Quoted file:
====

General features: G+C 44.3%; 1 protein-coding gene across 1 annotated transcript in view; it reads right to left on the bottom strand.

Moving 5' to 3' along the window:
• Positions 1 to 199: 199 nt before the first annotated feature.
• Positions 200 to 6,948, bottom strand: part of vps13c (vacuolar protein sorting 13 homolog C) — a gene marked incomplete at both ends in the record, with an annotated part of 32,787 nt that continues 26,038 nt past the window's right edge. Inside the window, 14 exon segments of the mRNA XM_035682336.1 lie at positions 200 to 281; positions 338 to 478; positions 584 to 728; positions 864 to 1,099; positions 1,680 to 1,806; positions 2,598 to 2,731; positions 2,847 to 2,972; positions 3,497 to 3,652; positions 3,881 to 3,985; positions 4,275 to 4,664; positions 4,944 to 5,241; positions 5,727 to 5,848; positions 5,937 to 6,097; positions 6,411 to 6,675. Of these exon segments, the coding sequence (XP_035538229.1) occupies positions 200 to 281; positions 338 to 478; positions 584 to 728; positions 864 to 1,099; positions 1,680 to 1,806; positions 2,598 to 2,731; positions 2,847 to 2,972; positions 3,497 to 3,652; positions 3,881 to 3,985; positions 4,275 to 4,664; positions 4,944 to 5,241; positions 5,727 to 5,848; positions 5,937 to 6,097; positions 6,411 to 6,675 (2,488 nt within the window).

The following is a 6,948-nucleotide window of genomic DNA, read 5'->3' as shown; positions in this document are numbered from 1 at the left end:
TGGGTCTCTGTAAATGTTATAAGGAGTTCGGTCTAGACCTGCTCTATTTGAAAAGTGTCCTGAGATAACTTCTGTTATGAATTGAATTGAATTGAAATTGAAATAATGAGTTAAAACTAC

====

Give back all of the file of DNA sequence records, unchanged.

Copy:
General features: G+C 44.3%; 1 protein-coding gene across 1 annotated transcript in view; it reads right to left on the bottom strand.

Moving 5' to 3' along the window:
• Positions 1 to 199: 199 nt before the first annotated feature.
• Positions 200 to 6,948, bottom strand: part of vps13c (vacuolar protein sorting 13 homolog C) — a gene marked incomplete at both ends in the record, with an annotated part of 32,787 nt that continues 26,038 nt past the window's right edge. Inside the window, 14 exon segments of the mRNA XM_035682336.1 lie at positions 200 to 281; positions 338 to 478; positions 584 to 728; positions 864 to 1,099; positions 1,680 to 1,806; positions 2,598 to 2,731; positions 2,847 to 2,972; positions 3,497 to 3,652; positions 3,881 to 3,985; positions 4,275 to 4,664; positions 4,944 to 5,241; positions 5,727 to 5,848; positions 5,937 to 6,097; positions 6,411 to 6,675. Of these exon segments, the coding sequence (XP_035538229.1) occupies positions 200 to 281; positions 338 to 478; positions 584 to 728; positions 864 to 1,099; positions 1,680 to 1,806; positions 2,598 to 2,731; positions 2,847 to 2,972; positions 3,497 to 3,652; positions 3,881 to 3,985; positions 4,275 to 4,664; positions 4,944 to 5,241; positions 5,727 to 5,848; positions 5,937 to 6,097; positions 6,411 to 6,675 (2,488 nt within the window).

The following is a 6,948-nucleotide window of genomic DNA, read 5'->3' as shown; positions in this document are numbered from 1 at the left end:
TGGGTCTCTGTAAATGTTATAAGGAGTTCGGTCTAGACCTGCTCTATTTGAAAAGTGTCCTGAGATAACTTCTGTTATGAATTGAATTGAATTGAAATTGAAATAATGAGTTAAAACTAC